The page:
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|Title:||Acute suppurative bacterial dacryoadenitis: a case series|
|Citation:||British Journal of Ophthalmology, 2013; 97(6):735-738|
|Publisher:||BMJ Publishing Group|
|Lucy A Goold, Simon N Madge, Alicia Au, Igal Leibovitch, Alan McNab, Krishna Tumuluri, Dinesh Selva|
|Abstract:||BACKGROUND: We present a series of patients with acute suppurative bacterial dacryoadenitis and review the clinical presentation, microbiology, treatment options and outcome. METHODS: A multicentre, retrospective, case series review of patients with a clinical diagnosis of acute bacterial suppurative dacryoadenitis (ASBD). Records were examined to obtain information regarding patient demographics, presenting symptoms and signs, radiology, microbiology, management, outcomes and follow-up. RESULTS: 11 patients (9 men, 2 women; mean age 43.9 years, range: 6-82 years) were included. Average time to presentation was 2.8 days, and predisposing conditions were found in 45% of cases. Common presenting symptoms were eyelid swelling, pain, redness and diplopia, and common signs were ptosis, discharge and restriction of eye movements. The most common causative bacteria were Staphylococcus aureus and skin flora. Lacrimal gland swelling was universally seen on CT, with globe indentation of displacement in 27% of cases. Intravenous antibiotics were used in 91% of cases, which subsequently resolved over an average period of 9.7 days. Those with abscess formation (n=2) required incision and drainage. CONCLUSIONS: ASBD is a rare condition that resolves quickly if managed appropriately. Underlying anatomical, infectious or inflammatory conditions should be investigated, and skin commensals should be covered with the instigation of antibiotic therapy.|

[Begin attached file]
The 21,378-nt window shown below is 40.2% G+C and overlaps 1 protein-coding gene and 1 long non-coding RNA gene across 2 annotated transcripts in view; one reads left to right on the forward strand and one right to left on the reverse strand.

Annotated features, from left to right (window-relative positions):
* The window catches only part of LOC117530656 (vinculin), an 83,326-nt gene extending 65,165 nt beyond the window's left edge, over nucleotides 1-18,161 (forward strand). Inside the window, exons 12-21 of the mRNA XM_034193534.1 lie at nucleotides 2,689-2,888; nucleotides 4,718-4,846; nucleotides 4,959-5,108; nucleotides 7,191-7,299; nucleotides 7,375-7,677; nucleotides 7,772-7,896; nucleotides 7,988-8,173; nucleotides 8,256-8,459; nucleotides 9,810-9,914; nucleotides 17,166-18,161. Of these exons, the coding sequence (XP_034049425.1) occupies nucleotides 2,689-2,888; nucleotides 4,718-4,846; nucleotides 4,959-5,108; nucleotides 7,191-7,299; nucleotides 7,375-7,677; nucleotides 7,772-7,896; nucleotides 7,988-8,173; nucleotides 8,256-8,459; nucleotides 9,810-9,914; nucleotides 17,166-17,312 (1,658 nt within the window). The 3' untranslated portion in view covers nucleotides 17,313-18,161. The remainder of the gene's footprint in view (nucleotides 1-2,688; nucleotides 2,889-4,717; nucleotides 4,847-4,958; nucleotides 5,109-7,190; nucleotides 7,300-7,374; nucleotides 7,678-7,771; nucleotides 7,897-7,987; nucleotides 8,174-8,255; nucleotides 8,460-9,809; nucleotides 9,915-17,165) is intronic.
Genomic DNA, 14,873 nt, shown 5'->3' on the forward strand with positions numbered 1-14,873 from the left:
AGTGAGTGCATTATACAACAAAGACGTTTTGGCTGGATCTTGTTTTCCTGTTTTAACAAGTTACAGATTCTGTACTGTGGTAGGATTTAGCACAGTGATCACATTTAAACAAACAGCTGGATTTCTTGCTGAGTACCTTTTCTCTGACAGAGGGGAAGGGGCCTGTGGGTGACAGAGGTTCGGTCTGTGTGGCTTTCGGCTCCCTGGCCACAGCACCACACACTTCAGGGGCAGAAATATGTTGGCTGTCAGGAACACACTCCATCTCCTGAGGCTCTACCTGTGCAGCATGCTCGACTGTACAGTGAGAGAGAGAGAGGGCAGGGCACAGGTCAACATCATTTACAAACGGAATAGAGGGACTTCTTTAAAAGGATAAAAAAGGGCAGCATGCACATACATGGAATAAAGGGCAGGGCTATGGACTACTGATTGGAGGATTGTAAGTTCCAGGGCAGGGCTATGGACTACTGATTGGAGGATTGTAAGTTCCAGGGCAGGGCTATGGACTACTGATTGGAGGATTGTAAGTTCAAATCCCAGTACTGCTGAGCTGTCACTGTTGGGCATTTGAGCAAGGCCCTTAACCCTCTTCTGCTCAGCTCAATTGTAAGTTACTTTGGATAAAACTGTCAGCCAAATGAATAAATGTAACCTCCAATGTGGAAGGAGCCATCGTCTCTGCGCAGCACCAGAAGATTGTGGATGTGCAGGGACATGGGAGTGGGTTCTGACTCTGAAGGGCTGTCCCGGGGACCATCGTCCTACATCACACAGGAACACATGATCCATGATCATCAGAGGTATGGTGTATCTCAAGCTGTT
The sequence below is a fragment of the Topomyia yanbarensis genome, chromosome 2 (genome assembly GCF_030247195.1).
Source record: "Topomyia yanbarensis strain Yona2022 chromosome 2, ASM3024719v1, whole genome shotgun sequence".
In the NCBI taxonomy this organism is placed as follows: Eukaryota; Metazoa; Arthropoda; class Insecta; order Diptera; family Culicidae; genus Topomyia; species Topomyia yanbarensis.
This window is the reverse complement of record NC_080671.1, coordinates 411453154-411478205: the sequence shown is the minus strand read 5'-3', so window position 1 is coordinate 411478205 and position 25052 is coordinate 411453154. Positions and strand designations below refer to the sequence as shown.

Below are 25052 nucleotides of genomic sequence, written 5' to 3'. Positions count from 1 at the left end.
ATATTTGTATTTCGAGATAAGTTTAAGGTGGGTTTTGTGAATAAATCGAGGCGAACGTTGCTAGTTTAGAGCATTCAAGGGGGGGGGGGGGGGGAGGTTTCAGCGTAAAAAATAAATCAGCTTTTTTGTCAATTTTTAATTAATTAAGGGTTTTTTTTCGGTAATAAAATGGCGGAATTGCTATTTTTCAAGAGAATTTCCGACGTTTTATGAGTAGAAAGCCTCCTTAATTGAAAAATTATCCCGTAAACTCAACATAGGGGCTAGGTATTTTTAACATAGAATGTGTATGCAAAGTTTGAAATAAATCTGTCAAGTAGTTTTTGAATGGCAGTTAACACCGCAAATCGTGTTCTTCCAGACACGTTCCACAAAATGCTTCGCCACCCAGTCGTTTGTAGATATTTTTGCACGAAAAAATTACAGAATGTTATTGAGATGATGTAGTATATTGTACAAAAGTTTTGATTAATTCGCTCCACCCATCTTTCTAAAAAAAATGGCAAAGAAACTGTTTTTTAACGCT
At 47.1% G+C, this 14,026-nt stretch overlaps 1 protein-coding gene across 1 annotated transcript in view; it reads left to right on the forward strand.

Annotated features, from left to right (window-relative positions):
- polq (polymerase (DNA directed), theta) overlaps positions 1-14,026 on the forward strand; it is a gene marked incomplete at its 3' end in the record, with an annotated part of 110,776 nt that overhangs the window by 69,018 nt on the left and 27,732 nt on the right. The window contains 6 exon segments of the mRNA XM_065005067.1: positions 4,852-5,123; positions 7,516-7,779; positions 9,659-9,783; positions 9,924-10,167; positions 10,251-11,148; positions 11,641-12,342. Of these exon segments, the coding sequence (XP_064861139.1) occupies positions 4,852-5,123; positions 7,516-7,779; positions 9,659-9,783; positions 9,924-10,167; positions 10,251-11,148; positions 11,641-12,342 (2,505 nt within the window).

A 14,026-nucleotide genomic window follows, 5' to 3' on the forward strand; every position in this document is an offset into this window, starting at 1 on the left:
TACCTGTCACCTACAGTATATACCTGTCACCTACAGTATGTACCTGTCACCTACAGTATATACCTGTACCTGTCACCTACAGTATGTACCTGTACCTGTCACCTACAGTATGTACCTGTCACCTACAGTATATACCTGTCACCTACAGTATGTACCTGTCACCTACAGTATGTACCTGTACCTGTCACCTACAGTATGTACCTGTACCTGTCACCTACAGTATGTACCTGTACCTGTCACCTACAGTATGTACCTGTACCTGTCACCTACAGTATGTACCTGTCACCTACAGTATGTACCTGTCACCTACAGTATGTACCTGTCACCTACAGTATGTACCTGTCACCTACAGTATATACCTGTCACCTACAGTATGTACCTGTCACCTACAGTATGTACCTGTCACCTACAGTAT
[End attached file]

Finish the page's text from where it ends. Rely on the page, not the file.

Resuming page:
|Keywords:||No keywords specified|
|Rights:||© 2013 by the BMJ Publishing Group Ltd.|
|Appears in Collections:||Opthalmology & Visual Sciences publications|
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